I knew you'd read that headline. LITTLE FISHES is the new narrative project from director Alexia Anastasio: an adaptation of the erotic writings of D.H. Lawrence. (If you don't know who D.H. lawrence is, go kill yourself.) The film takes its name from the Lawrence poem "Little Fish":
"The tiny little fish enjoy themselves
in the sea.
Quick little splinters of life,
their little lives are fun to them
in the sea."
This lesbian-love-triangle-coming-of-age story is actually more poetry than narrative – something for which Anastasio had a knack. Her short adaptation of SALOME by Oscar Wilde not only reversed gender roles but was more like an interpretive dance than anything else (you can watch the trailer here). Anastasio has a kind of unrelenting passion and originality that comes through in everything she makes, which makes her films innately fascinating to me.
Donna McCrae's supernatural feature "Johnny Ghost" won Best screenplay and special jury prize at Melbourne Underground Film Festival Yesterday!
"American Mary"'s Katharine Isabelle scores Best Actress at London' sFright Fest courtesy of Total Film. Also – you can read about 900 positive reviews of Jen and Sylvia Soska's horror feature on their Facebook Page. It's incredible! I'd link them all but I'd be here for hours. That's how many people loved it.
Deanne Foley's action feature "Beat Down" got a great spread in local Canadian rag "Telegram":
Jennifer M. Kroot's documentary "It Came From Kuchar" got a great write-up in EYEBLAZE #3: "It certainly gives us an invaluable insight on the men behind the no-budget masterpieces Hold me While I’m Naked, Craven Sluck, Sins of the Fleshapoids, The Secret of Wendal Samsom and Eclipse of the Sun Virgin, amongst others."
Check out this awesome Q n A with cartoonist Bill Plympton and director Alexia Anastasio at the 2012 Animation Film Festival in Los Angeles about their film "Adventures in Plymptoons":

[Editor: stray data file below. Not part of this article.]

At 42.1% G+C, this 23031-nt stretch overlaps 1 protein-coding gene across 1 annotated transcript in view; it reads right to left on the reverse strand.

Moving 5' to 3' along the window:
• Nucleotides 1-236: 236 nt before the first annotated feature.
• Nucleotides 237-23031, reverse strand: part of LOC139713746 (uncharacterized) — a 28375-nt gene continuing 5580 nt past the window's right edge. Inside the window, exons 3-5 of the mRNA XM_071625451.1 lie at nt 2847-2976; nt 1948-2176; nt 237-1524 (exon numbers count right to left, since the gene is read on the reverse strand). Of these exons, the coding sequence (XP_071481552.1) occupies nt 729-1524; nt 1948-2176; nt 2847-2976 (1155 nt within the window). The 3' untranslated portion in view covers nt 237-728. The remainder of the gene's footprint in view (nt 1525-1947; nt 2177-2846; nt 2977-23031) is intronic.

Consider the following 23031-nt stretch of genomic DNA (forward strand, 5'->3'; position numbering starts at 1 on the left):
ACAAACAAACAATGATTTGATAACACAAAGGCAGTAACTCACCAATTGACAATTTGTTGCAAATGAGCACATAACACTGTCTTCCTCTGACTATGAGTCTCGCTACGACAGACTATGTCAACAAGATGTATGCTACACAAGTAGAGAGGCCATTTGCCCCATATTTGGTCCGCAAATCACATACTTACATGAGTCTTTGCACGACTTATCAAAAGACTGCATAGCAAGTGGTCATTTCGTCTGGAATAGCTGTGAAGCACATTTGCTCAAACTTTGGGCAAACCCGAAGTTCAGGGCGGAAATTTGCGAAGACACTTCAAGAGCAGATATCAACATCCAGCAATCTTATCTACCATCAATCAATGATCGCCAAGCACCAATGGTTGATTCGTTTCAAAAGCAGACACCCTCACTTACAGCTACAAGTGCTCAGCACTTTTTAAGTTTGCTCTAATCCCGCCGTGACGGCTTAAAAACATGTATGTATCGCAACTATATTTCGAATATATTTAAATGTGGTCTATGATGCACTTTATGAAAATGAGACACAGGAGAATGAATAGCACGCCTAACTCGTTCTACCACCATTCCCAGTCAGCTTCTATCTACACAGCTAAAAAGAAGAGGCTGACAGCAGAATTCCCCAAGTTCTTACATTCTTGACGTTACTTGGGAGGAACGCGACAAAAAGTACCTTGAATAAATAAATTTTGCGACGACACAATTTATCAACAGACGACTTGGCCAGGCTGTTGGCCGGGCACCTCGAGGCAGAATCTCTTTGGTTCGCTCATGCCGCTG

Well, 9 Million is a (slight) exaggeration. But here's the thing: So many things happened over the past two weeks, and because of my two-week vacation in Barcelona (no that didn't happen) I didn't get to tell you about any of it. Here it is, en masse (French for ALL OF IT):
Kristy Guevara-Flanagan and Kelcey Edwards' documentary about superheroines and comic book females "Wonder Women!: The Untold Story of America's Superheroines" got a pretty sweet write-up in The Huffington Post in which they're interviewed extensively and in which they say intelligent arty things like, "I love the idea of looking at something really populist like comic books and action movies to see what they saw about our society and values."
Director Julie Ufema ("Caveat") actually went ahead and did what I want to do, every day, which is write an article about herself (in my case that would be "myself") and tells quite a poignant story about how she got herself into a feel-good state of genre filmmaking at the ripe age of 37 (that's young for me) after numerous self-decprecations. Read it here.
Alexia Anastasio ("Adventures in Plymptoons") was interviewed on MediaMikes about her new documentary on cartoonist Bill Plympton in which she says uplifting things like, "I am very proud of the film and I hope that it inspires as many people as possible to make their art no matter what."
The Viscera/Curio mashup in January was covered by the Cinema Dame on her site, er, CinemaDame.com. She provides a great review of and embeds trailers for all of the films, and she says,
I really loved some of the films at Viscera, and I also kind of hated some of the films at Viscera. But one thing I can say about all of the films is that they were, just as [Rachel] Talalay said, interesting — and for me, “interesting” is probably the best thing a film can be. Even if it makes you want to knock yourself unconscious using the head of the person sitting next to you.
So, the next time someone asks you, "Why don't you know of any female horror film directors?" or something like that, and you say, "Well, I just never hear about them, I guess there aren't that many" just go fuck yourself.